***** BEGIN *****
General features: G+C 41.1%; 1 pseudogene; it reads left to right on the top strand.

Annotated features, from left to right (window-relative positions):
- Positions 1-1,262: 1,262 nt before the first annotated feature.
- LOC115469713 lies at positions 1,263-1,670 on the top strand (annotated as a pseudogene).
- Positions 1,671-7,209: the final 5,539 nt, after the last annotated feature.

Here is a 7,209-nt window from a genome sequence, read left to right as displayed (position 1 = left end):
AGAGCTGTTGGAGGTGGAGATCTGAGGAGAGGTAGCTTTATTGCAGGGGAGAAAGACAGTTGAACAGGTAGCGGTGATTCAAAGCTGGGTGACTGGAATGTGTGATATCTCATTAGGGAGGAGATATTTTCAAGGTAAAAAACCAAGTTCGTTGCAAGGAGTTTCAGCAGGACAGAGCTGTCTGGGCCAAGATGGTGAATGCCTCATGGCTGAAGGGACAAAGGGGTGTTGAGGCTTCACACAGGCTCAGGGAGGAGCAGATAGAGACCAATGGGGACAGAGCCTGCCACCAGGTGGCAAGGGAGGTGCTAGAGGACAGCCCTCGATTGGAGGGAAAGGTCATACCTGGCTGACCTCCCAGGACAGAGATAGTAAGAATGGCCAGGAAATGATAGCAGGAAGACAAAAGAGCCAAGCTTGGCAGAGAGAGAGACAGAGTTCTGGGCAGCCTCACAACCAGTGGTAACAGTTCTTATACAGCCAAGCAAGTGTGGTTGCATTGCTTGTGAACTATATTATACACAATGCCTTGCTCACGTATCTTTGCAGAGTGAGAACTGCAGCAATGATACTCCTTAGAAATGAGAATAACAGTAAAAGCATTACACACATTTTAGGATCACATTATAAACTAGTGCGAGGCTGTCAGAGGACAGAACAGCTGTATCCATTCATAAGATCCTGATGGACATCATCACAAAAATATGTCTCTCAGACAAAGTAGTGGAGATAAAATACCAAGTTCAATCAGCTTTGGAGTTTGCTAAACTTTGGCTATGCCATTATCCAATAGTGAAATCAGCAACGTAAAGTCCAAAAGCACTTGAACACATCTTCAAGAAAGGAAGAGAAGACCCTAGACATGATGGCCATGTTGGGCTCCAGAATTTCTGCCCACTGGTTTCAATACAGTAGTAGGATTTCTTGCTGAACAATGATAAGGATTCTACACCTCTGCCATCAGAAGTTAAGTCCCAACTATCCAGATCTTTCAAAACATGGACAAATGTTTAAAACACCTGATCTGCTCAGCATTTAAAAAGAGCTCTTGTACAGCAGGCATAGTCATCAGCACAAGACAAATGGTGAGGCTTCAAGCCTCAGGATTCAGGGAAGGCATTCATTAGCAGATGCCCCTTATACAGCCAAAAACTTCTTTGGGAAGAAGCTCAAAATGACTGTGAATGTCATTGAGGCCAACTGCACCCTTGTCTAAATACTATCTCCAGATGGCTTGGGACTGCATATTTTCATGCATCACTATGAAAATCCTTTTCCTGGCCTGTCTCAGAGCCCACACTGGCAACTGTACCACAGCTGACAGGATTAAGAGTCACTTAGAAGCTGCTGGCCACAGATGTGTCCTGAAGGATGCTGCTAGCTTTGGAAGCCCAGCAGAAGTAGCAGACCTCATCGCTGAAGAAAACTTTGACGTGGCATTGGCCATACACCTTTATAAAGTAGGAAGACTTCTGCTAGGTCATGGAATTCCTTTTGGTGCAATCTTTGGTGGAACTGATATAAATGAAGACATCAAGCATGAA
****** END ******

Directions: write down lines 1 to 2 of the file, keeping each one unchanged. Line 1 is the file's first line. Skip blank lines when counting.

General features: G+C 41.1%; 1 pseudogene; it reads left to right on the top strand.

Annotated features, from left to right (window-relative positions):